Science academy honours two UQ researchers

22 Jan 2014

The Australian Academy of Science has lauded University of Queensland Emeritus Professor Curt Wentrup for his outstanding contributions to chemical research.

Professor Wentrup, from the School of Chemistry and Molecular Biosciences, has been awarded the academy’s David Craig Medal for contributions to the field of reaction mechanism.

“How a reaction goes from the reactants – chemicals colliding – and all the way to the product is an important process to record,” Professor Wentrup said.

“My work contributes to the body of knowledge on how reactants turn into products, which helps fellow scientists make informed and useful predictions of new reactions, and this can lead to better products such as more effective antibiotics.”

Professor Wentrup has been the editor-in-chief of the Australian Journal of Chemistry since 2008, and has chaired the Australian Academy of Science’s National Committee for Chemistry since 2009

He is a Fellow of the Academy, received an Australian Commonwealth Centenary Medal in 2003, and was awarded a Fellowship of the Japan Society for the Promotion of Science (JSPS) in 2014. 

The annual awards for scientific excellence were announced on 21 January and will be presented at the Academy’s annual conference, Science at the Shine Dome, in Canberra in May.

UQ School of Mathematics and Physics researcher Dr Huy Nguyen has been awarded the Academy’s 2014 AK Head Travelling Scholarship for Mathematical Scientists.

The scholarship, worth about $20,000, is awarded to early career mathematical science researchers to help them travel overseas to further their studies and develop new international networks.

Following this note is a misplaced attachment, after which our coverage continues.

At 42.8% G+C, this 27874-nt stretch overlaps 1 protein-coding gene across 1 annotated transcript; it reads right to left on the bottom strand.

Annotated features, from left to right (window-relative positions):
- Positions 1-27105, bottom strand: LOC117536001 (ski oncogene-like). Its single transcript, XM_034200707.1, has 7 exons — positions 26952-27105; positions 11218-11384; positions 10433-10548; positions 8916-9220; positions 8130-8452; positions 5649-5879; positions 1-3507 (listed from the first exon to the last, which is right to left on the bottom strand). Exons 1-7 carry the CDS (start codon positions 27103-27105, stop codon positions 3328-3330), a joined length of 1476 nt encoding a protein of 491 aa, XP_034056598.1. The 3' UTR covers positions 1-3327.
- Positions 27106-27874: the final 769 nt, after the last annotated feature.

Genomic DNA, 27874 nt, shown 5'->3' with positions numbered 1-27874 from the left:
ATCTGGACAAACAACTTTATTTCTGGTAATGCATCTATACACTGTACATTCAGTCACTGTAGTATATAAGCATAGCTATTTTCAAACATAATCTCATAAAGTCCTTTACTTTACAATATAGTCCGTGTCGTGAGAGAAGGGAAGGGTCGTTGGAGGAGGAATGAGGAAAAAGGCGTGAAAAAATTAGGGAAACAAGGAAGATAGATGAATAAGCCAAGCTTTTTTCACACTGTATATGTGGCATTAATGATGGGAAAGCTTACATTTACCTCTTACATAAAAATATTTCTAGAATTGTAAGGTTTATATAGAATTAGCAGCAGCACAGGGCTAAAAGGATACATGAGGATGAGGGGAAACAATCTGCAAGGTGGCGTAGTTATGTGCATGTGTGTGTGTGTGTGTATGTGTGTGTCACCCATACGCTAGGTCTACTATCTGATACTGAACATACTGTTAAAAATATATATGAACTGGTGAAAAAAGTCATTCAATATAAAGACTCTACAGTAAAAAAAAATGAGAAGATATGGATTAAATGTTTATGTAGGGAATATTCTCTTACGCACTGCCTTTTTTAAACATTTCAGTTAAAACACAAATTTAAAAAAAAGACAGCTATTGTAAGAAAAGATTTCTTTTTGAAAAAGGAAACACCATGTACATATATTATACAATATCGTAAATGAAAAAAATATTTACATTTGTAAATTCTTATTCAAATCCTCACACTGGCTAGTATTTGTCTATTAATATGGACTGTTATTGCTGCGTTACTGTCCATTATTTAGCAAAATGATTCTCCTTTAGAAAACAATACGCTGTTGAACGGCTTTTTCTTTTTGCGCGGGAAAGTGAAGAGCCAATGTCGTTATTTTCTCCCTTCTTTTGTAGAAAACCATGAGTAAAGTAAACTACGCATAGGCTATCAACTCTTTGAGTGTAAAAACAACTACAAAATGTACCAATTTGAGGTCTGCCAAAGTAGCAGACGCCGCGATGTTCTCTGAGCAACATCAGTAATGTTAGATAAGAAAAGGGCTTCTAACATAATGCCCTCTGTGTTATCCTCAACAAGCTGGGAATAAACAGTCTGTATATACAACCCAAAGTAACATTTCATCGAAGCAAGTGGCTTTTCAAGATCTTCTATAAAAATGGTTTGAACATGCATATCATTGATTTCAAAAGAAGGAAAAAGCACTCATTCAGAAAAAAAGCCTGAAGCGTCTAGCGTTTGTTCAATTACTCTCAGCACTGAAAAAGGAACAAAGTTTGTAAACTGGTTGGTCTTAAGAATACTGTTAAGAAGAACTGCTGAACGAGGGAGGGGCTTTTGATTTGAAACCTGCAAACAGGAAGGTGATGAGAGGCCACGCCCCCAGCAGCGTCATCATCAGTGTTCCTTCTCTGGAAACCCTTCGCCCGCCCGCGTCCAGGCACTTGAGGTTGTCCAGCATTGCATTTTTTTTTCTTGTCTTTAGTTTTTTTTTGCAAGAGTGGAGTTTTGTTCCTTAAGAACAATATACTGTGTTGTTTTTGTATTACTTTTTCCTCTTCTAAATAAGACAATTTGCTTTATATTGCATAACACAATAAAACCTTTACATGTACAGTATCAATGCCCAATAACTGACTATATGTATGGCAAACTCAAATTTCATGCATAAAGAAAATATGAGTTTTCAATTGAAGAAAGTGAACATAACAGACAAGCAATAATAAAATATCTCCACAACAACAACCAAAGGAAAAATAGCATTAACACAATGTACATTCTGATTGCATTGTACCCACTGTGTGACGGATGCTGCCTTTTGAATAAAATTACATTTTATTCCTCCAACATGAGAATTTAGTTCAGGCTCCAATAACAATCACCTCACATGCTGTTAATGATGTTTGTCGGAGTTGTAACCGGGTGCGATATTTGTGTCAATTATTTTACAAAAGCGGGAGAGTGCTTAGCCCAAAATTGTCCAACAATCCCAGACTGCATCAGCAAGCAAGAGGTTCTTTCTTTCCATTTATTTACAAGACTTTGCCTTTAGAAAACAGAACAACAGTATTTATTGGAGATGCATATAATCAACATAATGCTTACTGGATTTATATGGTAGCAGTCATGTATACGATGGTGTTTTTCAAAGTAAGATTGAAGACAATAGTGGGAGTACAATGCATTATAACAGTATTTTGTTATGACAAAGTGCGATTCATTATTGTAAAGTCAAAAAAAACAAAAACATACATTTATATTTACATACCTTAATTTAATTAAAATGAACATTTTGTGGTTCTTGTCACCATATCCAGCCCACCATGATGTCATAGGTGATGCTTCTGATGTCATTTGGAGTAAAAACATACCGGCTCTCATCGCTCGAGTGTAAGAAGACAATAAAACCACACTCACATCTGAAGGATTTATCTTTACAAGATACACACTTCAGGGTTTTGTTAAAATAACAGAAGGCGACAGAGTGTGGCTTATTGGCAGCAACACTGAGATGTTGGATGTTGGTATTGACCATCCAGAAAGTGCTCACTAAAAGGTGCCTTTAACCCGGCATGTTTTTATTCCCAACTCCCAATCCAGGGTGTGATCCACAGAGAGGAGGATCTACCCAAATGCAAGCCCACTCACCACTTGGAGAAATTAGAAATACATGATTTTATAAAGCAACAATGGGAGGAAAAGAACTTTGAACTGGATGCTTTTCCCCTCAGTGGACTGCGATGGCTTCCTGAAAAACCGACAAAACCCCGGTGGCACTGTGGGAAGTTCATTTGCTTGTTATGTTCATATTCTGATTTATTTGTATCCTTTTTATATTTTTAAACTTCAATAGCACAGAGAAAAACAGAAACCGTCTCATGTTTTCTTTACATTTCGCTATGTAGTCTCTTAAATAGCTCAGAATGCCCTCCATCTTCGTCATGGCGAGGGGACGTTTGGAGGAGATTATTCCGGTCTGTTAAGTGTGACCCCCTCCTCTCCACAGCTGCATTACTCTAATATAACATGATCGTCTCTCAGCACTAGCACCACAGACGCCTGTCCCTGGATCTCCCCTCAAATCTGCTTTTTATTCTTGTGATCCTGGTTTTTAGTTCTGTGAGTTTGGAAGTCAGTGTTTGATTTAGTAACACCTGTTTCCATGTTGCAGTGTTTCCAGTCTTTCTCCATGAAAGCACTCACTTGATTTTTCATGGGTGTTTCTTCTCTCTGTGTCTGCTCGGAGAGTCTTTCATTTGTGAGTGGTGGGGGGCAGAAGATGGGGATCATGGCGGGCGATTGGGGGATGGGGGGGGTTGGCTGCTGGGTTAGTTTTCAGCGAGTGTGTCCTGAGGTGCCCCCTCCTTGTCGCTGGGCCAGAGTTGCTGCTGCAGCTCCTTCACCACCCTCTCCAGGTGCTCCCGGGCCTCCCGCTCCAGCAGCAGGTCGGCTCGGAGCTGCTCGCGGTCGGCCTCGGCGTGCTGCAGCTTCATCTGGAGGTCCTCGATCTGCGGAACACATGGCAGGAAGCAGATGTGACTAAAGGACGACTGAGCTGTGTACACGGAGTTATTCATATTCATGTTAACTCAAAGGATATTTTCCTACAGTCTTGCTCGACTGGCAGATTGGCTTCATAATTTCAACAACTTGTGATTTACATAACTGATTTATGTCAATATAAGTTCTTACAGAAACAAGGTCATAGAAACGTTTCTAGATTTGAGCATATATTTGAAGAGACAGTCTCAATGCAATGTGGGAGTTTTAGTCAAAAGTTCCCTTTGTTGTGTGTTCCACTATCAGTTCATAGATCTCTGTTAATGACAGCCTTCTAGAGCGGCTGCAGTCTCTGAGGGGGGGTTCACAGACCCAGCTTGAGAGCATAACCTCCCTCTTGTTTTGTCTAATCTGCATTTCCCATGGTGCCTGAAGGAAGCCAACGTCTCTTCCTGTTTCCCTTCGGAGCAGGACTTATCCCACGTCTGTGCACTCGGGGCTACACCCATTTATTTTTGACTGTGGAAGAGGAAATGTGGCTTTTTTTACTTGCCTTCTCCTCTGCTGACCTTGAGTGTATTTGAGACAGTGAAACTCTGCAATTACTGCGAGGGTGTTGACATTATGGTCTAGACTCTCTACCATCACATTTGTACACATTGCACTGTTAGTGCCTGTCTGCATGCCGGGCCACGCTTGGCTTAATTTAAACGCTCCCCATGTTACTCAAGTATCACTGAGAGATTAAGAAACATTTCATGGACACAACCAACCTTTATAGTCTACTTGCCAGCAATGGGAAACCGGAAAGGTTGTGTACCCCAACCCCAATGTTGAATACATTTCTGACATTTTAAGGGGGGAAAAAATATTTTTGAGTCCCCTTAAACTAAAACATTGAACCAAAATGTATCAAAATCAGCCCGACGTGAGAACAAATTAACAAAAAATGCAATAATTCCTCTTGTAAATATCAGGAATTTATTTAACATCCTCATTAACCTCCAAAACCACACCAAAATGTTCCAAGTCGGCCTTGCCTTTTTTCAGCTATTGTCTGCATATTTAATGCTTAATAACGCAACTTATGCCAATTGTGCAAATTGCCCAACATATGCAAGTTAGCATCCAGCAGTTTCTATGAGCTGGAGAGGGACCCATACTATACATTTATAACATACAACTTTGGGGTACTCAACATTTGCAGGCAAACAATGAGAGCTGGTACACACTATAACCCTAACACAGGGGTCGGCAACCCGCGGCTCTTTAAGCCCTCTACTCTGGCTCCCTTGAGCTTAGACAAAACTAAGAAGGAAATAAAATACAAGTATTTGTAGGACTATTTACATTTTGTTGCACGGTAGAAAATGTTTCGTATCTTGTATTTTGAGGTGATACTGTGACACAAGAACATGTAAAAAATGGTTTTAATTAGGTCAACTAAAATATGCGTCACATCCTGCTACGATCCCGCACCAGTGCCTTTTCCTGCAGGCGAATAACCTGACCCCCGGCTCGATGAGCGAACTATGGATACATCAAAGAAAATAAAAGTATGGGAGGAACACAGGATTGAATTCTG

Dr Nguyen said his differential geometry research aimed to describe and classify two-dimensional surfaces such as those in soap bubbles or red blood cells, and had wide applications across mathematics, physics and imaging.

He joined UQ after a postdoctoral fellowship overseas.

“The award is a great boost for my research work and will allow me to continue working with my overseas colleagues to further develop our joint projects,” Dr Nguyen said. 

UQ’s place as a global research leader was highlighted last year when five UQ scientists were among the 20 new Australian Academy of Science Fellows selected for 2013.

They are Professor Max Lu, Professor Matthew Brown, Professor David Craik, Professor Ove Hoegh-Guldberg and Professor Andrew White.

The academy’s awards include The Dorothy Hill Award, which honours the contributions of the late Professor Dorothy Hill, a distinguished Australian geologist who had strong links to UQ as a student, teacher and benefactor.

This year’s Dorothy Hill Award went to Dr Maria Seton from the University of Sydney.